Since 1992, BASF has published its Asia Pacific Color Trend Report, forecasting the trend in the next two to three years. With China’s booming automotive sector, BASF has accelerated its work in localized color design. Presently, the country is not only the world’s largest auto maker, but also the largest consumer of autos. In 2009, Liu joined the BASF Global Color Design Team as a color designer from China. This year, the global theme is defined as “Making Headway”, and in Asia Pacific “With Pride”.

Coming from a chemical background, Liu joined BASF as a color specialist to formulate colors for customers. After more than a decade’s work, she became involved in almost every aspect of color creation. Over time, and in becoming increasingly sensitive and culture-oriented, she is learning art design at an university during her spare time.

The members of the BASF Global Team come from Germany, Japan, America and China, making it a globally-coordinated network. “We study the local color trend first and generate the global trend based on the local results,” she explained.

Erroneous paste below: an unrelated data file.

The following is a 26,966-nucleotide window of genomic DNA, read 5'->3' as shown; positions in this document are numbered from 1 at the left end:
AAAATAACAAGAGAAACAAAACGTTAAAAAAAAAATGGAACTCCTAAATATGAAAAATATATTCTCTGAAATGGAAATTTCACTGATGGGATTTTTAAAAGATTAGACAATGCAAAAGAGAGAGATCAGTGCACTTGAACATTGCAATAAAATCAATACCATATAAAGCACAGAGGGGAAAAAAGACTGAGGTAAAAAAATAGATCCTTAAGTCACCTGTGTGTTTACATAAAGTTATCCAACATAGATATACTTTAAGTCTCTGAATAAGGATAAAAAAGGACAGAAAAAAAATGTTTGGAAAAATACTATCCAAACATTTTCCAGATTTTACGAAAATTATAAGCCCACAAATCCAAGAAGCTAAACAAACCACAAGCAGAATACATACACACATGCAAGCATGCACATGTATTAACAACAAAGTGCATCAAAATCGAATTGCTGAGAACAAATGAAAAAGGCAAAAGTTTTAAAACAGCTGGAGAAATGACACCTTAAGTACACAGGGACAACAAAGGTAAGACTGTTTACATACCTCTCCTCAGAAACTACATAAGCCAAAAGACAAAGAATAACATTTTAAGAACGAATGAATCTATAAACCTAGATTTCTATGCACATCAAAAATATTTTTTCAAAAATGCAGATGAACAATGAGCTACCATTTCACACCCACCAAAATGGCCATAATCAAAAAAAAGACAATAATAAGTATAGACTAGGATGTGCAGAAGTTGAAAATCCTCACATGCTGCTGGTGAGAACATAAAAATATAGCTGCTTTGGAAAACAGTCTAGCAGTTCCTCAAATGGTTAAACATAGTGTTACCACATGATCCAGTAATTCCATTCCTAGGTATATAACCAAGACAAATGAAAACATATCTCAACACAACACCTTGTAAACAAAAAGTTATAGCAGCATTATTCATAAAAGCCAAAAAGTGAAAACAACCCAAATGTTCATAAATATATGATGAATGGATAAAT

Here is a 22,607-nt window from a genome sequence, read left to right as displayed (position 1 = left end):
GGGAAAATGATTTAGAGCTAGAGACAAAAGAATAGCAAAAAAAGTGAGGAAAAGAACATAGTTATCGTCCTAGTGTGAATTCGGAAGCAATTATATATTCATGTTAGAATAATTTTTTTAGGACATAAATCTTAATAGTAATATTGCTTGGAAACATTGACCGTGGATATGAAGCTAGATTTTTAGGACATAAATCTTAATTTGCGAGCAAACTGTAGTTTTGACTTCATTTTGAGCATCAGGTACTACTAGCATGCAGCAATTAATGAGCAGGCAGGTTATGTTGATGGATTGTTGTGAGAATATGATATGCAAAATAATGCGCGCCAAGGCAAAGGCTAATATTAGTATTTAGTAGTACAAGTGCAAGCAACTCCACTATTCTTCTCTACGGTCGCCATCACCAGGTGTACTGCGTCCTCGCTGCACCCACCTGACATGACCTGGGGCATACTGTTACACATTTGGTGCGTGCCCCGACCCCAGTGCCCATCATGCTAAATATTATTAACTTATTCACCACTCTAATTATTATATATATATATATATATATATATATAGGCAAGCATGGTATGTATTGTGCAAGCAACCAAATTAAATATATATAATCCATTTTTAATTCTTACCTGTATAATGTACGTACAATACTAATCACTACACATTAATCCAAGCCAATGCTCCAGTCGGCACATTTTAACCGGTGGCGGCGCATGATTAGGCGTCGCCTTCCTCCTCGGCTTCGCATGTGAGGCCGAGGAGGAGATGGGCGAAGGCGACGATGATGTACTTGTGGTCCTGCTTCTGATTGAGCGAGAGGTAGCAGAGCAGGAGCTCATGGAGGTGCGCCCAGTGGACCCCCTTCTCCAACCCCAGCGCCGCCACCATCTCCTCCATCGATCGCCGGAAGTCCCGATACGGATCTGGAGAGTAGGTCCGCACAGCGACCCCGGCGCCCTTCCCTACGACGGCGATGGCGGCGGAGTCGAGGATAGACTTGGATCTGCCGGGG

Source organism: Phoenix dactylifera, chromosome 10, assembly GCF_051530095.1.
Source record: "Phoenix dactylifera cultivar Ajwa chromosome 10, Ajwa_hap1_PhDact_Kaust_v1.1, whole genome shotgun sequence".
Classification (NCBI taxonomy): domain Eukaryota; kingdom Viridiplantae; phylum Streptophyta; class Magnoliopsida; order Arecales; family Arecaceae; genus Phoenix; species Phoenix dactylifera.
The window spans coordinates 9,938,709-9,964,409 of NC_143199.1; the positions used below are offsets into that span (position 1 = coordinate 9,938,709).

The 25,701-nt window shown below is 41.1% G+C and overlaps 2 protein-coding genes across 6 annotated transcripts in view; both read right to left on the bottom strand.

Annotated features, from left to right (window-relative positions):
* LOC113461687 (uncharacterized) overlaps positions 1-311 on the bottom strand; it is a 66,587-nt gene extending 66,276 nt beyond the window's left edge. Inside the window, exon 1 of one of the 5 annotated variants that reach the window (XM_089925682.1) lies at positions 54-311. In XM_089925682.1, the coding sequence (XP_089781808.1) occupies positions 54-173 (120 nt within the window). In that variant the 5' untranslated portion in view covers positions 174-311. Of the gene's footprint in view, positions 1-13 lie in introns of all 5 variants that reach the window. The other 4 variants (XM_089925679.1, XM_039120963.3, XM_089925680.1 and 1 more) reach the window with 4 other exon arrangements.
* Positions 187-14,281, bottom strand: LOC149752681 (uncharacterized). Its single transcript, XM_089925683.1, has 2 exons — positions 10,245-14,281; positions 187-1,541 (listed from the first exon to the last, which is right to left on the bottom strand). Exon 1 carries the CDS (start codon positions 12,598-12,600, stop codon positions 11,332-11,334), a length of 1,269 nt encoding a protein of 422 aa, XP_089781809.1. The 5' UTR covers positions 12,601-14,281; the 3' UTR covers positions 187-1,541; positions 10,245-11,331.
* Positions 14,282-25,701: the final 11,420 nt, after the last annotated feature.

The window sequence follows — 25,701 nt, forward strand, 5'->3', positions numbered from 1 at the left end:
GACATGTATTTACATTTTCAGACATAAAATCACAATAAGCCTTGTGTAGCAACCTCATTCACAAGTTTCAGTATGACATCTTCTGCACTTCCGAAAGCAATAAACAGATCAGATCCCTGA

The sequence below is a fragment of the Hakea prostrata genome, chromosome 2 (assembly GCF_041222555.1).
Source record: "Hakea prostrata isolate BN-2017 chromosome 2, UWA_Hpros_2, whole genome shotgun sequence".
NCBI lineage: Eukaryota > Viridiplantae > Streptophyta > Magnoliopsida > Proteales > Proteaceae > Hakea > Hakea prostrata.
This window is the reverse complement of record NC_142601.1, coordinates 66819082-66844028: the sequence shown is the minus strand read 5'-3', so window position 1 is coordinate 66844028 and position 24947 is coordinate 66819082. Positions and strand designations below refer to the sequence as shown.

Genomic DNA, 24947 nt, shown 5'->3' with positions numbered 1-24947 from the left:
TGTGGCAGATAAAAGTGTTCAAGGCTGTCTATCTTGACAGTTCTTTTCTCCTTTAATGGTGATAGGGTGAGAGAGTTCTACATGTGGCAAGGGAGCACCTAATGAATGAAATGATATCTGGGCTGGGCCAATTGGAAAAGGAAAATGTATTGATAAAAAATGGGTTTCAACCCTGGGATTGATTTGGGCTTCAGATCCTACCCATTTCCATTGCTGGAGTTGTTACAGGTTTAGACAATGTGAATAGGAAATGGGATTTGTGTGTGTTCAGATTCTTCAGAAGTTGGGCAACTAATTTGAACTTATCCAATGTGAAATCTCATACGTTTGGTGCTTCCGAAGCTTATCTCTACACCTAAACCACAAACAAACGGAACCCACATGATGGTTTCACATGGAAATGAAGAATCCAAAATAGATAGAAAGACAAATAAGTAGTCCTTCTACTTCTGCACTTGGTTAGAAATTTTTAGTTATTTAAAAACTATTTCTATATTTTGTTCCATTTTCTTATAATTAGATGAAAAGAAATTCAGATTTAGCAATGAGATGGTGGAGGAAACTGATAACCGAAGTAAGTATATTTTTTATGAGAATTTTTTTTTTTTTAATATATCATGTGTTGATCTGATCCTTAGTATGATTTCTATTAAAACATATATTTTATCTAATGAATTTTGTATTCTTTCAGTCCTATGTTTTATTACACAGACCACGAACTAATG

She adds that the BASF Color Trend Report is not some kind of artist poll. Instead it represents color trends on the basis of meticulous investigation and scientific methodology. “Color trends cannot be judged by the colors for their own sake. Colors indicate social development and changes: what the society is now and what it will be in the future,” Liu said. “Trend is a progressive course. Observation of the transition and progress helps us think about the future development.”

Sociological changes derived from new things are one of BASF designers’ greatest areas of focus, which include architecture, fashion, art, technology, local markets and important events. She said: “For example, there is increasing attention to presence and the environment after catastrophes. These important events led to the different color trends of different regions.”

Liu also focuses on consumer group research. She points to BASF designers in Asia Pacific who observed the revival of local culture that reflected in changes with local consumers. “People are attaching increasing importance to local culture, and in the fashion world, be it in China, Korea, Thailand, or India. Traditional elements are intensively explored and re-interpreted with contemporary features.”

The trend “With Pride” reflects people’s increasing pride in their own identity and values of their own culture and lifestyle, independent of trends in developed countries. This is not only reflected by the automobile industry but also in all aspects of the whole region.